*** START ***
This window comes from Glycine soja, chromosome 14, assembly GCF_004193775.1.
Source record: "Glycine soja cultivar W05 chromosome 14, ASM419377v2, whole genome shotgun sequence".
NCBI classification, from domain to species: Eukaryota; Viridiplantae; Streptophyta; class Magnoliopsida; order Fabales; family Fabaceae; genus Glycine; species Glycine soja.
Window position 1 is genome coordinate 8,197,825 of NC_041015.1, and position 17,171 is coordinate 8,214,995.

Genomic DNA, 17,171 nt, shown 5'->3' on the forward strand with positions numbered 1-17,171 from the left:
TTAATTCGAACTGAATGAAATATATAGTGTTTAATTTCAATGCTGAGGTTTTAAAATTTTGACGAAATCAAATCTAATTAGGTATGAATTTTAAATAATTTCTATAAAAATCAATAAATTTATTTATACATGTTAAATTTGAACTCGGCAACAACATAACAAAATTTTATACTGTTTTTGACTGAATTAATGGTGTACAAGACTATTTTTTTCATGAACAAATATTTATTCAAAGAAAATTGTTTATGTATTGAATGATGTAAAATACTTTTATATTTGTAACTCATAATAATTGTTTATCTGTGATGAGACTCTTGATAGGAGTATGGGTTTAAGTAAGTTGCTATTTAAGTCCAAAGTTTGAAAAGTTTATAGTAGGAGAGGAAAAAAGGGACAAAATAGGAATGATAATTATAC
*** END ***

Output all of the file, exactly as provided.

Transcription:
This window comes from Glycine soja, chromosome 14, assembly GCF_004193775.1.
Source record: "Glycine soja cultivar W05 chromosome 14, ASM419377v2, whole genome shotgun sequence".
NCBI classification, from domain to species: Eukaryota; Viridiplantae; Streptophyta; class Magnoliopsida; order Fabales; family Fabaceae; genus Glycine; species Glycine soja.
Window position 1 is genome coordinate 8,197,825 of NC_041015.1, and position 17,171 is coordinate 8,214,995.

Genomic DNA, 17,171 nt, shown 5'->3' on the forward strand with positions numbered 1-17,171 from the left:
TTAATTCGAACTGAATGAAATATATAGTGTTTAATTTCAATGCTGAGGTTTTAAAATTTTGACGAAATCAAATCTAATTAGGTATGAATTTTAAATAATTTCTATAAAAATCAATAAATTTATTTATACATGTTAAATTTGAACTCGGCAACAACATAACAAAATTTTATACTGTTTTTGACTGAATTAATGGTGTACAAGACTATTTTTTTCATGAACAAATATTTATTCAAAGAAAATTGTTTATGTATTGAATGATGTAAAATACTTTTATATTTGTAACTCATAATAATTGTTTATCTGTGATGAGACTCTTGATAGGAGTATGGGTTTAAGTAAGTTGCTATTTAAGTCCAAAGTTTGAAAAGTTTATAGTAGGAGAGGAAAAAAGGGACAAAATAGGAATGATAATTATAC